Figure 1 Credit: J.B. Spector, Museum of Science and Industry Caption: This is the Central Pavilion and front lawn of the Museum of Science and Industry in Jackson Park in Hyde Park on the South Side of Chicago.
Figure 2 Credit: J.B. Spector, Museum of Science and Industry Caption: This is the Central Pavilion of the Museum of Science and Industry seen from across the Columbia Basin in Jackson Park.
Figure 3 Credit: J.B. Spector, Museum of Science and Industry Caption: Students choose different power sources to fuel Chicago as they take on the role of power engineers in the “Future Power” game, part of the Future Energy Chicago exhibit.
Figure 4 Credit: J.B. Spector, Museum of Science and Industry Caption: This is Colleen Moore’s Fairy Castle, as seen on May 17, 2014. The nine-square-foot castle has 1,500 miniatures.
Figure 5 Credit: J.B. Spector, Museum of Science and Industry Caption: This is the Pioneer Zephyr, also known as the Burlington Zephyr, in the exhibit All Aboard the Silver Streak under the front lawn of the Museum of Science and Industry.
Figure 6 Credit: J.B. Spector, Museum of Science and Industry Caption: This is the U-505 Submarine in the McCormick Tribune Foundation Exhibition Hall, which is also under the front lawn.
Figure 7 Credit: J.B. Spector, Museum of Science and Industry Caption: These are the Stuka Junkers-87B-2 Diver Bomber, Supermarine Spitfire, and 727 (with the cab of the 999 steam locomotive in the bottom left-hand corner) in the Museum of Science and Industry’s Transportation Gallery (East Court).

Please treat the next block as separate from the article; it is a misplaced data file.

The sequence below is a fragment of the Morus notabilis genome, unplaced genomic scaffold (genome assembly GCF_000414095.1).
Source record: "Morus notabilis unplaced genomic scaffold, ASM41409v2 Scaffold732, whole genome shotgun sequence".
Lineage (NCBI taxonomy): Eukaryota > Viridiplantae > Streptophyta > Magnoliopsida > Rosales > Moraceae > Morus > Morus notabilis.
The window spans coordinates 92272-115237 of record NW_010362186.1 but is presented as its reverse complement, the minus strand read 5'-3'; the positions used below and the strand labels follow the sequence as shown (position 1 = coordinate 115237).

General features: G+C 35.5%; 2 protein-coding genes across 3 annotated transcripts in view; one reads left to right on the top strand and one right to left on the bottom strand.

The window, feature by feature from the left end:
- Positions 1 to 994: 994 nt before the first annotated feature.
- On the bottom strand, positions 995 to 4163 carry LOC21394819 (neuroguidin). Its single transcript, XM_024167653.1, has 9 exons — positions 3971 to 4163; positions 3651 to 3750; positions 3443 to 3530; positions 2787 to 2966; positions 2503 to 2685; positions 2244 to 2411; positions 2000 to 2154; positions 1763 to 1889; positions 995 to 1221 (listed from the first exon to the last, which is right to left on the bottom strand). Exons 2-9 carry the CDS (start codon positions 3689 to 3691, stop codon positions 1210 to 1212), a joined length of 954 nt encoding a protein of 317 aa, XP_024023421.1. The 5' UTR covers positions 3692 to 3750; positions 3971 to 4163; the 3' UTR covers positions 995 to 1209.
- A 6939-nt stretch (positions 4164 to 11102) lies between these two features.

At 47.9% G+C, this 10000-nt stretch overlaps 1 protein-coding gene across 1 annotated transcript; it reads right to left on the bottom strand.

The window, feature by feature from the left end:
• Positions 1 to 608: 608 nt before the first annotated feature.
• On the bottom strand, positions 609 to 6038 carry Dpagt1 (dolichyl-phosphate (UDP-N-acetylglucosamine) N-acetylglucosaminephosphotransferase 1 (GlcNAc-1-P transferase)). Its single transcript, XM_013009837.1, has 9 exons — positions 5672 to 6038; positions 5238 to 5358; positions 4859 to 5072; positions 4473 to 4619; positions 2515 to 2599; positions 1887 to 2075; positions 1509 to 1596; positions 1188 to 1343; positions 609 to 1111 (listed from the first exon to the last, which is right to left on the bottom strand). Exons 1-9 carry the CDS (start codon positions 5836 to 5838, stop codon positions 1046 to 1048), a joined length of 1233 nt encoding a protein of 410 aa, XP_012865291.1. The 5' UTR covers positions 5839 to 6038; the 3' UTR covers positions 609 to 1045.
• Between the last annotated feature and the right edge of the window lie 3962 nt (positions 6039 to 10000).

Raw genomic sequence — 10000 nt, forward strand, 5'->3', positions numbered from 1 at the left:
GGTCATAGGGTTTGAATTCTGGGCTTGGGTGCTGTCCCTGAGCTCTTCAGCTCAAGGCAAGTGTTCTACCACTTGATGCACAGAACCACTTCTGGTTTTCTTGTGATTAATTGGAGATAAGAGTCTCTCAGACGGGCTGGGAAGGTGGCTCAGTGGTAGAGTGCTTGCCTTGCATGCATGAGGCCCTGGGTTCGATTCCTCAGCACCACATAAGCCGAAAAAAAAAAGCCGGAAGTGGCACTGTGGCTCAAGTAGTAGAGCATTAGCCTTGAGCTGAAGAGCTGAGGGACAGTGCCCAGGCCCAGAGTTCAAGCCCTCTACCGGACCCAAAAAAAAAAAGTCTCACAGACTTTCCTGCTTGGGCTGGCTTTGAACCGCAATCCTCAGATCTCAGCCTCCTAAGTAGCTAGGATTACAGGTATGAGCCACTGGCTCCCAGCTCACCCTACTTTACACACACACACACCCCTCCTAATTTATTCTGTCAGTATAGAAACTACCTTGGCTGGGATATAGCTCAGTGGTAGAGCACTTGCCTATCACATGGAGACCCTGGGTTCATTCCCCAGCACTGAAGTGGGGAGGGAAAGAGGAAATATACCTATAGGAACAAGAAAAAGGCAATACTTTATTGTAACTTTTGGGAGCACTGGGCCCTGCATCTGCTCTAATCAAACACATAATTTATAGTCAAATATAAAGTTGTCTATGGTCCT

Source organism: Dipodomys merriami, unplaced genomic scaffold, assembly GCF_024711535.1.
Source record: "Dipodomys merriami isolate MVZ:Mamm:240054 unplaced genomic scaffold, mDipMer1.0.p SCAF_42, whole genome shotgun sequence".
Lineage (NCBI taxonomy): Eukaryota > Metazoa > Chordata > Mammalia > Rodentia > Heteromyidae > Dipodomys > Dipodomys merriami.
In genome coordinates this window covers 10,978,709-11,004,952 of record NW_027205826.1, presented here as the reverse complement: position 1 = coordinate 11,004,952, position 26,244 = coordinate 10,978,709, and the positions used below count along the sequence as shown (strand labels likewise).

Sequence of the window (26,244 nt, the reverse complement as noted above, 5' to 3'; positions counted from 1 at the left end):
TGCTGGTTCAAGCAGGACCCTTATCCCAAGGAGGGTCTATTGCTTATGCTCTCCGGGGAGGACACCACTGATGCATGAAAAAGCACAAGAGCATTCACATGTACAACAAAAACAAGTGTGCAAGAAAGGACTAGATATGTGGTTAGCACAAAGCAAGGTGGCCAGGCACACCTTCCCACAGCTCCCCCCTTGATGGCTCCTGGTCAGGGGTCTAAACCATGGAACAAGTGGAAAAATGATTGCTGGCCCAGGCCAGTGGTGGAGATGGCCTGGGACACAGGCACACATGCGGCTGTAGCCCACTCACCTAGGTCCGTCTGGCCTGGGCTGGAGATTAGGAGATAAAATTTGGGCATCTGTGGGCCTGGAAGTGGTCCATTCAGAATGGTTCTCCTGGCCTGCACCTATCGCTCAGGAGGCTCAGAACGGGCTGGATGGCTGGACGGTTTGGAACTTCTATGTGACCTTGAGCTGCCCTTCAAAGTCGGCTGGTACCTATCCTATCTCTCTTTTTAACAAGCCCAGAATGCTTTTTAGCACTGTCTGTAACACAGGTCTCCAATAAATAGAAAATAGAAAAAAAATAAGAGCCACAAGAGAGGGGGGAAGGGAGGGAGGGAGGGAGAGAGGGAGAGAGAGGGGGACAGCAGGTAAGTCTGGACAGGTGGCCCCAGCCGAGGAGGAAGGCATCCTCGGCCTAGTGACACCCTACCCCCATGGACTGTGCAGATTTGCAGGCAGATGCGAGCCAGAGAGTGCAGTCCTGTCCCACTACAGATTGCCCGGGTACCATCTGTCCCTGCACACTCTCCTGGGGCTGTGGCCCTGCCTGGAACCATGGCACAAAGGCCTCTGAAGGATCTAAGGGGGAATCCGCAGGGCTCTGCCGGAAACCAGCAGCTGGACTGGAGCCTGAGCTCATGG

Figure 8 Credit: J.B. Spector, Museum of Science and Industry Caption: This is The Great Train Story (with the 999 steam locomotive in the background) in the Transportation Gallery as seen on June 4, 2010.
Figure 9 Credit: J.B. Spector, Museum of Science and Industry Caption: This is the biology exhibit YOU! The Experience on the balcony floor in Rosenwald Court (North Court) of the Central Pavilion.
Figure 10 Credit: J.B. Spector, Museum of Science and Industry Caption: This is the mathematics exhibit Numbers in Nature: A Mirror Maze off the South Court of the Central Pavilion.
Figure 11 Credit: J.B. Spector, Museum of Science and Industry Caption: This is the physics exhibit Science Storms in the West Court of the Central Pavilion.
Located in the northeast corner of Jackson Park, the Museum of Science and Industry stands on 57th Street at the intersection with Lake Shore Drive. Currently, the Museum is open from 9:30 a.m. to 4:00 p.m., but during peak periods (including March 24-30, 2018 and April 2-8, 2018) it is open from 9:30 a.m. to 5:30 p.m. The address is 5700 South Lake Shore Drive, Chicago, Illinois 60637. The Website is https://wwwmsichicago.org/. The phone number is (773) 684-1414.
 This setup was also used seemingly in every episode of Batman (1966-1968) to create a cliff-hanger, though these lethal traps were not generally as sophisticated as Rube Goldberg devices.
 Although this 1999 X-Files episode was comedic, it may have inspired the five Final Destination horror films released between 2000 and 2011, which feature a group of characters in each film who cheat death due to one character having a premonition, only for most of the characters to later die gruesome deaths in unlikely accidents.